A political science professor at Butler University asks students to disregard their “American-ness, maleness, whiteness, heterosexuality, middle-class status” when writing and speaking in the classroom – a practice the school’s arts and sciences dean defended as a way to negate students’ inherent prejudices.Disregard? The headline said "disavow." There's a big difference between disavowing something and disregarding it. But "disregard" isn't even the teacher's word. What is the teacher's word? I'm guessing, from reading this far, that the teacher would like students to become aware that their attitudes and opinions come from their own perspective and to enlarge their field of vision.
The syllabus of the class, called Political Science 201: Research and Analysis, goes on to ask students “to write and speak in a way that does not assume American-ness, maleness, whiteness, heterosexuality, middle-class status, etc. to be the norm.” It is taught by a black, female professor.So "do not assume"... It doesn't say "disavow" or "disregard." It says do not assume. Do not assume that do not assume means more than do not assume.
The writer at The College Fix, a student at Butler, says he "dropped that politically correct political science class."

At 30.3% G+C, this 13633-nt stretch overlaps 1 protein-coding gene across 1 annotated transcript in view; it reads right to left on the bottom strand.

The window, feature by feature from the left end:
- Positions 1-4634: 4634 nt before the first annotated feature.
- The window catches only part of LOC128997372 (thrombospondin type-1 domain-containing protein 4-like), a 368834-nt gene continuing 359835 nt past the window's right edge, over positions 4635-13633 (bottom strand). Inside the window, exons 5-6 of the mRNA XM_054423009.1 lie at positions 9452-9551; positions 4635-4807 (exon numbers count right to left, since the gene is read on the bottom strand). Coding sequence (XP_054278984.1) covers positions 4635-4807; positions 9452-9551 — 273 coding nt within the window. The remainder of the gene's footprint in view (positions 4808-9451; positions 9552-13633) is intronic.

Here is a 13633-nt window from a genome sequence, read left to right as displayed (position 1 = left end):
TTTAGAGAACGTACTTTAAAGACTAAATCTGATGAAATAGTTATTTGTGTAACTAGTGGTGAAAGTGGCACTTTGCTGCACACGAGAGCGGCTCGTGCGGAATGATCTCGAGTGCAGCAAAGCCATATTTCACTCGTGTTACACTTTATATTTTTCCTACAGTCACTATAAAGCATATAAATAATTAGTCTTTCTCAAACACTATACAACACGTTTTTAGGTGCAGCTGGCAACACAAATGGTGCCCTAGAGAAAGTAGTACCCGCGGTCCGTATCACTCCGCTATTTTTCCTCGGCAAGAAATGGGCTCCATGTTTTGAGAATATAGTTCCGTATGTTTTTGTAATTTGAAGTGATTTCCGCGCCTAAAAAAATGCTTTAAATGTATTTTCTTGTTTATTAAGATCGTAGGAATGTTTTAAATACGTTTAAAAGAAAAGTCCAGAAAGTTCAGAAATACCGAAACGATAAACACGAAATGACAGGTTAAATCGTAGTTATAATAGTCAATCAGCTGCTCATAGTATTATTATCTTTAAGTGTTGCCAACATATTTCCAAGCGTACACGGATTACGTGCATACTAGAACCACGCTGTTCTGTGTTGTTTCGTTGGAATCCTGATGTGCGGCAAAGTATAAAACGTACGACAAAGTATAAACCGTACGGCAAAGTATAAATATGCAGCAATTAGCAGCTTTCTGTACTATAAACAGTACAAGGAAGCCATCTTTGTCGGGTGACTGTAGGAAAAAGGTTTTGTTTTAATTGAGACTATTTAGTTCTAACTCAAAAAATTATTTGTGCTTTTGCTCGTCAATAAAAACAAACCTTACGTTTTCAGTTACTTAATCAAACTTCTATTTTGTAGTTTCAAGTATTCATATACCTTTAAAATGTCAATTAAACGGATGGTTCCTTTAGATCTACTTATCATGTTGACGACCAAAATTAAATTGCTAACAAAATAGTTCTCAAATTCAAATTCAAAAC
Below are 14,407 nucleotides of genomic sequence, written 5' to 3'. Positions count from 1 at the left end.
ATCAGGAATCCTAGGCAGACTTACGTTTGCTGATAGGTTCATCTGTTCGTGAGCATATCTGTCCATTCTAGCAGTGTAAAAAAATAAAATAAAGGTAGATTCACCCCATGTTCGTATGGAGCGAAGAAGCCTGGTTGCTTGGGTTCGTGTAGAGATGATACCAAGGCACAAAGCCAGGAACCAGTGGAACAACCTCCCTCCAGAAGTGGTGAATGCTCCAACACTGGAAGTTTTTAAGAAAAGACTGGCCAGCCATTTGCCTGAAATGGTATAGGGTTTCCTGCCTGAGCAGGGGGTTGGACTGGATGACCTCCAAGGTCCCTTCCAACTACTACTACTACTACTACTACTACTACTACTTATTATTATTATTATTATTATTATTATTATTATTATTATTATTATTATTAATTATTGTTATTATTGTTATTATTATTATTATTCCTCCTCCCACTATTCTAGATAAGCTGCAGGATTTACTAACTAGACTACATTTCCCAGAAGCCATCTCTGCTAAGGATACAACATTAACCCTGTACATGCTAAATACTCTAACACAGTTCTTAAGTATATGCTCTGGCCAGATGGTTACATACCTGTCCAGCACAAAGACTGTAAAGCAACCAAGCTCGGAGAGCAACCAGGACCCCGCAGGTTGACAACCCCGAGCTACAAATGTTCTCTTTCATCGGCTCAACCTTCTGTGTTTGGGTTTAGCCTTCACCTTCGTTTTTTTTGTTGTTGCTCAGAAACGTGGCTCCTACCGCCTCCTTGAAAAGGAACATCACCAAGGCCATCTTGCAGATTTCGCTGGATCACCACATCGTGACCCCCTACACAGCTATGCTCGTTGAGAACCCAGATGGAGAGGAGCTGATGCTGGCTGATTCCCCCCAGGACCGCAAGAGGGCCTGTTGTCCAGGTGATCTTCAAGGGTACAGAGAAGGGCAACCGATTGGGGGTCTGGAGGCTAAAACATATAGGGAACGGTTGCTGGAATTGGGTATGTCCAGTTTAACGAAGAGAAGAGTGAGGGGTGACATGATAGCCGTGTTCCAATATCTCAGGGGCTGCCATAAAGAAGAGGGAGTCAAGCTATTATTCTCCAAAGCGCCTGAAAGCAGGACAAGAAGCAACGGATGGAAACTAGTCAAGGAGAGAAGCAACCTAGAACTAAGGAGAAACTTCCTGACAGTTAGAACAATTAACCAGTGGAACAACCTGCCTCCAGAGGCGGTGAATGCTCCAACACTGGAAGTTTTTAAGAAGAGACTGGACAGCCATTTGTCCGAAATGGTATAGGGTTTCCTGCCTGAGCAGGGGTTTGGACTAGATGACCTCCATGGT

Clearly, the College of Liberal Arts and Sciences at Butler University believes its students were raised as racist and misogynist homophobes who have grown to harbor many prejudices, a stance that is both offensive and hostile to any student’s ability to learn.Now, I don't see the evidence that the teacher deserves this harsh judgment, but I believe the student really did experience her expression in this very negative way. It's easy to point at the probable and amusing irony: He read the syllabus from the perspective of a white, middle-class, heterosexual, American male. Maybe he'd benefit from experimenting with reading it from different perspectives. The teacher said do not assume and he assumed a lot (as far as I can tell). He assumed that she assumed that the students were racist, sexist homophobes. He was afraid she thought that and afraid she wouldn't be fair or that he couldn't learn very much from her.
That's where the teacher failed. She didn't anticipate the way her message would be perceived by incoming students. She repelled this student. And there's the other irony: She was not — to use the word she seems to treasure — inclusive.